Sunday 6 December 2020. Circumambulating Cherry Lake, in Altona, is a pleasant activity, even on extremely windy days, as today most certainly was. We had parked at the Sugar Gum Drive carpark and had found a table by the adjacent lakeshore. It’s infinitely quieter here than at the Millers Road or Fresno Street picnic areas.
Unrelenting wind does not make for pleasant picnics, however. Napkins fly, plates rise and flip, cups skitter… Nevertheless we carried on cheerfully, then set out to walk (and scooter) the three-and-a-half-kilometre circuit around the lake in a clockwise direction.
The western half of Cherry Lake is a conservation zone; tall reedbeds protect valuable and precious birds and other species. The eastern half is given over to recreation: boating, fishing, sailboarding etc.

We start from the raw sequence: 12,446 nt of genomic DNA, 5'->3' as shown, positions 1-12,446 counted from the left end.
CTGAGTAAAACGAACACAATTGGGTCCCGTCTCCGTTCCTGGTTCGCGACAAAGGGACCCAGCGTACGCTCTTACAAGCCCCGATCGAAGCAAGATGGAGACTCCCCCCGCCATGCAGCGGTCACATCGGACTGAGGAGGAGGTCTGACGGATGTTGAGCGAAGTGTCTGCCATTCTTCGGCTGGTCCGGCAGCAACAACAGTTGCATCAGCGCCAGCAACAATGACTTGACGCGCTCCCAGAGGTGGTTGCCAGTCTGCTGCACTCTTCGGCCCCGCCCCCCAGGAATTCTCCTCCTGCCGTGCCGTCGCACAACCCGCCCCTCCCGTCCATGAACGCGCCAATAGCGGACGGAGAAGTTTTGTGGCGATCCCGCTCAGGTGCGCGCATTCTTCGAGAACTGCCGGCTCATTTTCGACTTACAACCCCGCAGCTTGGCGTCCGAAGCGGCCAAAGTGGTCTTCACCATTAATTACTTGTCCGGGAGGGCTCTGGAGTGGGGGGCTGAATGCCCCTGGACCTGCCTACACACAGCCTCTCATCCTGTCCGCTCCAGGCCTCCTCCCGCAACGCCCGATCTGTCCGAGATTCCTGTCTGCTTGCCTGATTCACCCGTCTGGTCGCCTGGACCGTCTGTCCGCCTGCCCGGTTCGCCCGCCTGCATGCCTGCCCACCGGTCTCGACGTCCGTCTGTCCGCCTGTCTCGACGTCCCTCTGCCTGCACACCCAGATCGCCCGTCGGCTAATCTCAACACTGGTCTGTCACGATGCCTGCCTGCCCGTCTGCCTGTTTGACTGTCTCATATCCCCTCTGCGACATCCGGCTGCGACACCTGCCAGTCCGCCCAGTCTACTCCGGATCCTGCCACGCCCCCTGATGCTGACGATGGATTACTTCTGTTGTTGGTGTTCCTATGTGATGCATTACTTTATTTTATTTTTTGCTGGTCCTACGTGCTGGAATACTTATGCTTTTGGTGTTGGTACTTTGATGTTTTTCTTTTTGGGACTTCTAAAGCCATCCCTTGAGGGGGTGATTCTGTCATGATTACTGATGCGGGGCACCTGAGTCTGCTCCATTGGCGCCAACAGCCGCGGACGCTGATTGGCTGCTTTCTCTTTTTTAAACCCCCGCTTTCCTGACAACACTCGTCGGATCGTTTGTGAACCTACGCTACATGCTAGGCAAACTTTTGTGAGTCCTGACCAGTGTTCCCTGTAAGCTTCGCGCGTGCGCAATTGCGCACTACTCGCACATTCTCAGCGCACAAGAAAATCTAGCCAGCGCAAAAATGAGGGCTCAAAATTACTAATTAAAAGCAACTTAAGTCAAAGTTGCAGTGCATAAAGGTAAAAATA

Cherry Lake is an example of a modified wetland. Originally covering an area of seasonally flooded marshland, the lake caught flood runoff from Kororoit Creek. If flood water was too great, the lake itself would overflow; water would inundate houses in Seaholme before draining into Port Phillip Bay. In the 1960s levees and a spillway were built, and overflow is now channelled directly into the bay.
Our walk was most enjoyable. There were no startling vistas to behold, no stunning scenery. Perhaps the abiding feature of the landscape is the Altona oil refinery, visible from many points around the lake. But the proximity of water, the presence of birds, the wild wind, and the colours of the vegetation – the browns, flaxes and greens of the grasses and other coastal plants, the pale pink of the final vestiges of Pigface – conspired to create harmony, beauty and interest. Even the refinery was (almost) transfigured. It was altogether a marvellous day out.